Foursquare's Business Model Finally Starts Showing Signs of Life
Today, Foursquare, the location-based services company, announced that it’s opening up its advertising platform to 1.5 million merchants in an effort to generate revenue for the company. Foursquare has long been a darling of social media with its check-in system, but was said to be on the verge or bankruptcy prior to its $41 million cash infusion that it raised in a financing deal earlier this year. The company since transitioned into a promising search and discovery platform, where ads are beginning to play a more prominent role in attracting potential customers to venues.
Foursquare has been testing its ad product for months with select partners as noted back in July, but only now is it finally giving its 1.5 million merchants access to the service.
Businesses can create ads using Foursquare’s business tools. They can target relevant customers; set a monthly budget for ad spend; and track ad performance on the service. A pizza place, for example, might want to promote its menu during a slow lunch day. When a Foursquare user opens the service during lunchtime, he or she might see, say, a promoted suggestion for that nearby pizza place on the app–an ad that might attract attention because the restaurant is offering a special (“spend $20 and get $5 off!”) or highlighting popular user tips. (“The buffalo chicken pizza is amazing!”).
Another example would be to automatically issue a 20% off Toys R Us coupon to users that check-in to a Toys R Us store after seeing the promoted spot in Foursquare.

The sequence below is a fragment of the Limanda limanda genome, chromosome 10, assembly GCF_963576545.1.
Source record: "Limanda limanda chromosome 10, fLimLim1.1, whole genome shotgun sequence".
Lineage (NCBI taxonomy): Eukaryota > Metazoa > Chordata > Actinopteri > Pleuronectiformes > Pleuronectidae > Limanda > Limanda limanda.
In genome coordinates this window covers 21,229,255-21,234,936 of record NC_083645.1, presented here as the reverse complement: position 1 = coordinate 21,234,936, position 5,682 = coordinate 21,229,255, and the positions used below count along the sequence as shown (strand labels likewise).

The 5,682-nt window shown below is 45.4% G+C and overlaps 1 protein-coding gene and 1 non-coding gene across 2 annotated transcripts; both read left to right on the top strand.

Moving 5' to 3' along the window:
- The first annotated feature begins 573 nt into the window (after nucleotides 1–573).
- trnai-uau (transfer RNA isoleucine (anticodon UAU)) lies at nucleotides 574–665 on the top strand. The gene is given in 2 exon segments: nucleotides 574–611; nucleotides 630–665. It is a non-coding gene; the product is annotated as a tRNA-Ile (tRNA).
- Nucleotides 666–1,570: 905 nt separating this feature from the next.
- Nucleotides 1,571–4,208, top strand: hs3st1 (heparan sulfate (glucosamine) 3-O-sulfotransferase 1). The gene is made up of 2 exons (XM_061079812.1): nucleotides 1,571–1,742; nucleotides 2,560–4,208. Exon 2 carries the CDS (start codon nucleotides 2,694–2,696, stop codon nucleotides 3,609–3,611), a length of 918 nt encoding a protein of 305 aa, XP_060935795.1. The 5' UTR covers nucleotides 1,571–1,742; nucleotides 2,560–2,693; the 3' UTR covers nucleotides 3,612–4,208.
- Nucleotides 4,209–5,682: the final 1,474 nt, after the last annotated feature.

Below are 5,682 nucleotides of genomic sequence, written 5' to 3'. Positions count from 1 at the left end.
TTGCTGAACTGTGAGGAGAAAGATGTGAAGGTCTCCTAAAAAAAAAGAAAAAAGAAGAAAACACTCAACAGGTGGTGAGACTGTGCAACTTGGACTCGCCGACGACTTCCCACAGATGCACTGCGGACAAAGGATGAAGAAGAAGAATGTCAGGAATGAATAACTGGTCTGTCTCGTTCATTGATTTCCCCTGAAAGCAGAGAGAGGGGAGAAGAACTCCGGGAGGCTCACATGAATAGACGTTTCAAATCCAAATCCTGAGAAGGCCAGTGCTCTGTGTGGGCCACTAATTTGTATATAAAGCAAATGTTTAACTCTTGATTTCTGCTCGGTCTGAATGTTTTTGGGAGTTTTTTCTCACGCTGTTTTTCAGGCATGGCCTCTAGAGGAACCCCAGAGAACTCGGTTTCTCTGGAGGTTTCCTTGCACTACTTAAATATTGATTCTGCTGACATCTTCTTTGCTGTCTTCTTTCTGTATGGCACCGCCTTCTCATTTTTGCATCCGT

Steven Rosenblatt, the company’s chief revenue officer, told FastCompany that Foursquare’s location-based approach to mobile makes the service more effective and transparent. “[Merchants] are so confused in the market as to what they’re actually getting: Are ads actually driving customers? We’ll take all the guesswork out,” he says. “It’s pretty simple: People see an ad when they’re by your business, and it drives them into the store. They’re seeing real customers–real ROI.”
So far with the select partners Foursquare is seeing about $200 to $500 per month in revenue per merchant. Additionally, according to Ben Horowitz, a Foursquare investor, the company has already increased revenue in 2013 by more than four times the amount it had generated in 2012 (reportedly around $2 million).
Right now I’d say things are looking up at Foursqaure, but lets see how many merchants jump onboard with the new business tools before we say everything is going very well.